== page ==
Local business owners comment on FMLA bill

(ABC 6 News) – Many business owners are split on this issue. Those for the bill are excited that they will be more completive in the job market and those that are against this bill say it’s going to do the opposite of what it’s intended.

Michelle Priggen with Cardinal of Minnesota says that even though they provide short-term and longer leave programs this is still a need in the workforce.

“But I do think that this is a gap in our system to our workforce. I think it’s a great opportunity for Minnesota to be a front-runner. In paying individuals in our community, our workforce our labor force the time off that they deserve,” said Priggen.

The bill would provide an employee with 12 weeks of partial wage replacement for medical leave and another 12 weeks of partial wage replacement to care for a family member. To pay for it, the employer and employee would contribute point 35 percent of every 100 dollars earned by the employee. And depending on how much an employee makes they will earn 55-90 percent of their wages while also keeping their job and their benefits when they are on leave. Right now, under current FMLA laws, only 24 percent of people have access to the benefits. Under the new bill, it would be mandatory.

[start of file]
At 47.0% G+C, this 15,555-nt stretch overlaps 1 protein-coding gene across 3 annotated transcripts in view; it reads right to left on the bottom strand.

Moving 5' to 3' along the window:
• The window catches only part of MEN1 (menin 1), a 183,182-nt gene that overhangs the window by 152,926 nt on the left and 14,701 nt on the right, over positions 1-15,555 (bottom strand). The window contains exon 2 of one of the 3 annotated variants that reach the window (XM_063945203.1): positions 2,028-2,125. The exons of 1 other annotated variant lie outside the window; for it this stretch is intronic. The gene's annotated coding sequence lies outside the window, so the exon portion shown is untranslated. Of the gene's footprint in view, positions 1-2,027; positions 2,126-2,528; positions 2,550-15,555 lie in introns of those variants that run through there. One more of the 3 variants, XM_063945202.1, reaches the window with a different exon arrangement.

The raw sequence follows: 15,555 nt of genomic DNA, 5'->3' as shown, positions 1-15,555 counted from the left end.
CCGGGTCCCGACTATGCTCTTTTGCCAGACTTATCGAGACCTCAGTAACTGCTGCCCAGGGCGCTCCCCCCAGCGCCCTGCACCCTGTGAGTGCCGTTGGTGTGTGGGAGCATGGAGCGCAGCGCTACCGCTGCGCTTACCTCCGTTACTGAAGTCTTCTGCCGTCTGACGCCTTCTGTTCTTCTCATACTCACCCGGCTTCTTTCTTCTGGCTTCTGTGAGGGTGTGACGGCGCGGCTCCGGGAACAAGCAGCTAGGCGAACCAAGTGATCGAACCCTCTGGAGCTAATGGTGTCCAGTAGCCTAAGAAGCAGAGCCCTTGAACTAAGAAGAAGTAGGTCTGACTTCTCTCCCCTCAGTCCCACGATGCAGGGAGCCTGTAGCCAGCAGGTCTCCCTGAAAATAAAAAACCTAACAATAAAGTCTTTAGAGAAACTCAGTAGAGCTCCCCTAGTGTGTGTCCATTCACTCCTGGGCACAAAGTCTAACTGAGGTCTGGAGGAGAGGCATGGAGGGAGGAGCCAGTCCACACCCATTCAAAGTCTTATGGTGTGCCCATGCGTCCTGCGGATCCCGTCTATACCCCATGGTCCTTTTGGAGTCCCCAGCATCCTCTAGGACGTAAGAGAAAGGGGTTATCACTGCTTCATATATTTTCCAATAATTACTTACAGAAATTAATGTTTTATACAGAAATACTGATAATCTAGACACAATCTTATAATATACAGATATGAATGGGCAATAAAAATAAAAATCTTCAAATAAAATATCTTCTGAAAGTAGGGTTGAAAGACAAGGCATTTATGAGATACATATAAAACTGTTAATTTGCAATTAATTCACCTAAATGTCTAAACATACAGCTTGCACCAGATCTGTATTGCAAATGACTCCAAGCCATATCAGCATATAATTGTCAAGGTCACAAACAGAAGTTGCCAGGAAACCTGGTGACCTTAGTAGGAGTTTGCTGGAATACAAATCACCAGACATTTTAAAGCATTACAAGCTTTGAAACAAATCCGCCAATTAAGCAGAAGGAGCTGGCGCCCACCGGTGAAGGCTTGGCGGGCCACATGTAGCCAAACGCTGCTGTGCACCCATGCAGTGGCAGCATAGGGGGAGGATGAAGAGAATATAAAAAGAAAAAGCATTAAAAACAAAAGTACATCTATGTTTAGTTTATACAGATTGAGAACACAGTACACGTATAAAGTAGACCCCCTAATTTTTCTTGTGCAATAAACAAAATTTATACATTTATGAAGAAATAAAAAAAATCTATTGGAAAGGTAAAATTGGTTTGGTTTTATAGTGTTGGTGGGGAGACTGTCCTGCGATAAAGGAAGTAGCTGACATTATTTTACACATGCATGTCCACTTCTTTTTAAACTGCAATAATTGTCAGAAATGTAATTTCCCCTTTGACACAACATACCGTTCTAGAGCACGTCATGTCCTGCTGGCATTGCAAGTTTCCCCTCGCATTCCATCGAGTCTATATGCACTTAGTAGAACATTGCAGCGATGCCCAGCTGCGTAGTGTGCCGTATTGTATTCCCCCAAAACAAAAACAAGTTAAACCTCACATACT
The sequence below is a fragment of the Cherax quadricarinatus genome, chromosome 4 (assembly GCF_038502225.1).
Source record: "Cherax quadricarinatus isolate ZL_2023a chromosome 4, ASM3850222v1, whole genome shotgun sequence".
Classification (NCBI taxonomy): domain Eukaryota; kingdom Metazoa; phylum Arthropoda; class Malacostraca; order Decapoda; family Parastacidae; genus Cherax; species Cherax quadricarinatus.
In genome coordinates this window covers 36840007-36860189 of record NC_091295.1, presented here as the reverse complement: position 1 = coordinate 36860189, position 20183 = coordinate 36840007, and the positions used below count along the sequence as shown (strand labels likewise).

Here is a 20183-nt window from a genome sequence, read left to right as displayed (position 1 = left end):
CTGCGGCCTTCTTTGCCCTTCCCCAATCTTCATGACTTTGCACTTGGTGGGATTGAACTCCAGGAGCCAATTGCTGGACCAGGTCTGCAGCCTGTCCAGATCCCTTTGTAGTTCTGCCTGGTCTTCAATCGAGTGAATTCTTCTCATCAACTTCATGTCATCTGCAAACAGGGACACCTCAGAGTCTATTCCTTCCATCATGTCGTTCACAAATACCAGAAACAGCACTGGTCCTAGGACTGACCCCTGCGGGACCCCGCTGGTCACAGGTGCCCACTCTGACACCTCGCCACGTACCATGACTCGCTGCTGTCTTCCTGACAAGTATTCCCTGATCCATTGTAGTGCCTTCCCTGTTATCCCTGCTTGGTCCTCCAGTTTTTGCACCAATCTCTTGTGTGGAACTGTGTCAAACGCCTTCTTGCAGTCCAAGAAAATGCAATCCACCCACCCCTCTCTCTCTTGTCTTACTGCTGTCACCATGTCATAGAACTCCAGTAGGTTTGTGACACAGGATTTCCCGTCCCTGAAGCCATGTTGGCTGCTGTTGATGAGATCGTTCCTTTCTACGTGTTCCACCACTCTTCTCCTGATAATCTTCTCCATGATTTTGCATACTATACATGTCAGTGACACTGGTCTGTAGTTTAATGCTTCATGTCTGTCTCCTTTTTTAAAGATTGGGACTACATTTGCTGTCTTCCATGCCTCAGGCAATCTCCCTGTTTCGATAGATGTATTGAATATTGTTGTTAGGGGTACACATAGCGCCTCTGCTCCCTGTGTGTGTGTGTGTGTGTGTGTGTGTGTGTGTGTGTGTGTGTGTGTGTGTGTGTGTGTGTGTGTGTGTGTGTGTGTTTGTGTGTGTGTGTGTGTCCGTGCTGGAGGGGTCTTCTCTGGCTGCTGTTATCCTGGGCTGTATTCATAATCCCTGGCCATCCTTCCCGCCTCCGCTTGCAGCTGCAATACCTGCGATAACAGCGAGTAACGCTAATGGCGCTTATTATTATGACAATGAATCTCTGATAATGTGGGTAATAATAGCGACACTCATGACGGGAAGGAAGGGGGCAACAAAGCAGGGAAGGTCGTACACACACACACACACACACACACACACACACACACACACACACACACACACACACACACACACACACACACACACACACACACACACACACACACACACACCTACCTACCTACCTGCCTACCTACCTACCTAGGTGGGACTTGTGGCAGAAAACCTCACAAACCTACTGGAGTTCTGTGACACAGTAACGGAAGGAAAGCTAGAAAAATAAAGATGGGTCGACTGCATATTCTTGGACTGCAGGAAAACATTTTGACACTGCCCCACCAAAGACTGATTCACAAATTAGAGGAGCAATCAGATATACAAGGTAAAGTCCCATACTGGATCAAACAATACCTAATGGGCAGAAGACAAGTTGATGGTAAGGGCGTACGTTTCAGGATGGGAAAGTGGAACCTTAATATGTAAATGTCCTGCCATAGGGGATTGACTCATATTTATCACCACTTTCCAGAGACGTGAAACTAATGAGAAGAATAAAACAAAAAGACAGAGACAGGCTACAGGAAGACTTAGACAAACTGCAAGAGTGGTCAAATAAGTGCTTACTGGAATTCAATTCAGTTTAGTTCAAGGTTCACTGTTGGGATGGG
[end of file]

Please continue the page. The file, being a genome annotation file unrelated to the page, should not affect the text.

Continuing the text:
“Paid family and medical leave are to separate sort of piles of protections for workers,” Rep. Andy Smith.

Businesses can opt out of the mandate but would have to pay a fee and prove they provide a complimentary plan. Opponents of this bill like Custom Alarm CEO Melissa Brinkman say that this one size fits will not work for small businesses.

“And I don’t think the necessarily the answer they have put together is the best solution. I think there’s a compromise or that you don’t have to pay a fee to prove that your plan is as good as theirs,” said Brinkman.

The Rochester Area Chamber of Commerce has also come out against this bill. Chamber President Ryan Parsons says the argument that this will make small businesses more competitive isn’t necessarily true.

“We all know it’s a competitive job market. It’s not going away, and it’s been that way for a long time, so people are already competing for workers. So that need to develop a retention plan and benefits that will draw in talent. That’s already there, that demand is there,” said Parsons.

The bill has made it through nine committees in the house and seven committees in the Senate.